Is Goldman rebasing comp at a lower level?

July 20, 2010

Is Goldman Sachs rebasing compensation at a lower level? For the second quarter in a row the investment bank’s compensation ratio has been only 43 percent. In the past, Goldman paid out around 50 percent of revenue to staff. For ordinary mortals, the numbers are still staggering: on an annualised basis, $545,000 is being set aside for each of the firm’s employees. But it does look like Goldman may finally be listening to its critics.

At the end of what was a blow-out first quarter, it was unclear how to interpret Goldman’s relative parsimony. The bumper results meant Goldman could still accrue huge sums for employees despite the lower-than-normal percentage rate. One senior executive said then that it would be reasonable to increase the accrual ratio only if trading in subsequent quarters was poor. Well, the second quarter was rotten. But the ratio didn’t budge.

Part of the explanation seems to be that Goldman has understood how past greed contributed to its recent public relations disaster. It would have been insensitive to jack up the accrual rate just days after paying a $550 million fine in connection with Abacus, a dodgy structured product it sold investors in the boom. Goldman’s failure to show restraint on pay this time last year helped sow the seeds of the backlash inflicted on the industry at the end of 2009 — leading to a UK bank bonus tax which is now costing the firm $600 million.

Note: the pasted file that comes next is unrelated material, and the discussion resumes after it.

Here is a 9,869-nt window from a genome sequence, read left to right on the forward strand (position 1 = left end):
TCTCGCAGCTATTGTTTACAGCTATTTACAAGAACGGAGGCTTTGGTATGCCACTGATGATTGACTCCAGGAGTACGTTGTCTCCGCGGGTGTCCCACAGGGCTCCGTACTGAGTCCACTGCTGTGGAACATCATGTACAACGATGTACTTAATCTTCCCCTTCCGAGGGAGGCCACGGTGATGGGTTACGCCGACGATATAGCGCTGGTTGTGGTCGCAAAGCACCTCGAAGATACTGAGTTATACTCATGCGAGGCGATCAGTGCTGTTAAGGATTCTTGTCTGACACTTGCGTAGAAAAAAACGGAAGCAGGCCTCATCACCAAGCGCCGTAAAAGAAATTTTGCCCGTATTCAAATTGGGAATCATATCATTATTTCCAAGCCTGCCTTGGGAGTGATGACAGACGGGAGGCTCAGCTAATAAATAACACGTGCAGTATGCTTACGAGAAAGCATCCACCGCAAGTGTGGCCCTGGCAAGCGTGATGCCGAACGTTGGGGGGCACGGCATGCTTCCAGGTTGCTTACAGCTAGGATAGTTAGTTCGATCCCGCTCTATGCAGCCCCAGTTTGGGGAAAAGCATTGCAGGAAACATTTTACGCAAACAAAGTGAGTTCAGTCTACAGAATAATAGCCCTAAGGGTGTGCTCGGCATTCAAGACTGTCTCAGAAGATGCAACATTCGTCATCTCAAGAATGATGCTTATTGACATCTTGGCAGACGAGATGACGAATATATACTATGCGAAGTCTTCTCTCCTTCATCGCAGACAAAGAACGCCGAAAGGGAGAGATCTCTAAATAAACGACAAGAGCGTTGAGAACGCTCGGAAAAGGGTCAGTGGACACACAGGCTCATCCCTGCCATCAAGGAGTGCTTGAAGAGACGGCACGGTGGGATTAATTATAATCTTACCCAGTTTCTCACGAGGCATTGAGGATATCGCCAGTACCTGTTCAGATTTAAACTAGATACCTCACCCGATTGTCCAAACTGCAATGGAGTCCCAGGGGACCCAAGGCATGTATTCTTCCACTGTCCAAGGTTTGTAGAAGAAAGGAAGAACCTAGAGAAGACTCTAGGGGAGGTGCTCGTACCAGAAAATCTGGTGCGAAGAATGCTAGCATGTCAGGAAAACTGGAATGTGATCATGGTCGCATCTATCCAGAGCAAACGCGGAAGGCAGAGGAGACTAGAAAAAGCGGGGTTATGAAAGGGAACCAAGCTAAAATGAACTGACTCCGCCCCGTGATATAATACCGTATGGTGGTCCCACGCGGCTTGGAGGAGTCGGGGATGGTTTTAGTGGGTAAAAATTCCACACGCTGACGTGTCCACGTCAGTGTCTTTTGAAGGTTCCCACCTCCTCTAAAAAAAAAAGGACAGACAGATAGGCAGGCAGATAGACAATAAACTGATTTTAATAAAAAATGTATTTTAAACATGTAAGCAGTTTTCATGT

Sceptics will argue that Goldman will revert to type as soon as politicians take their eyes off the ball. There will certainly be a strong tendency to do so. But new regulations are being introduced around the world which will hardwire more restrained compensation practices: cash bonuses will be smaller and traders will have to repay bonuses when the profits behind them prove unsustainable. Beyond that, it will be down to shareholders to lock in lower pay — with the flipside of higher earnings and dividends.

One comment

We welcome comments that advance the story through relevant opinion, anecdotes, links and data. If you see a comment that you believe is irrelevant or inappropriate, you can flag it to our editors by using the report abuse links. Views expressed in the comments do not represent those of Reuters. For more information on our comment policy, see

PR is a powerful tool, and the GS PR machine is in high gear. It’s enough to make one skeptical of their earnings report, ie whether or not it was doctored up to be LOWER than actual so as to get it off America’s radar for a while. Ya, it’s pretty ‘conspiracy nut’ type talk, but given how much flak they just went through maybe it’s not such a stretch.

Posted by CDNrebel | Report as abusive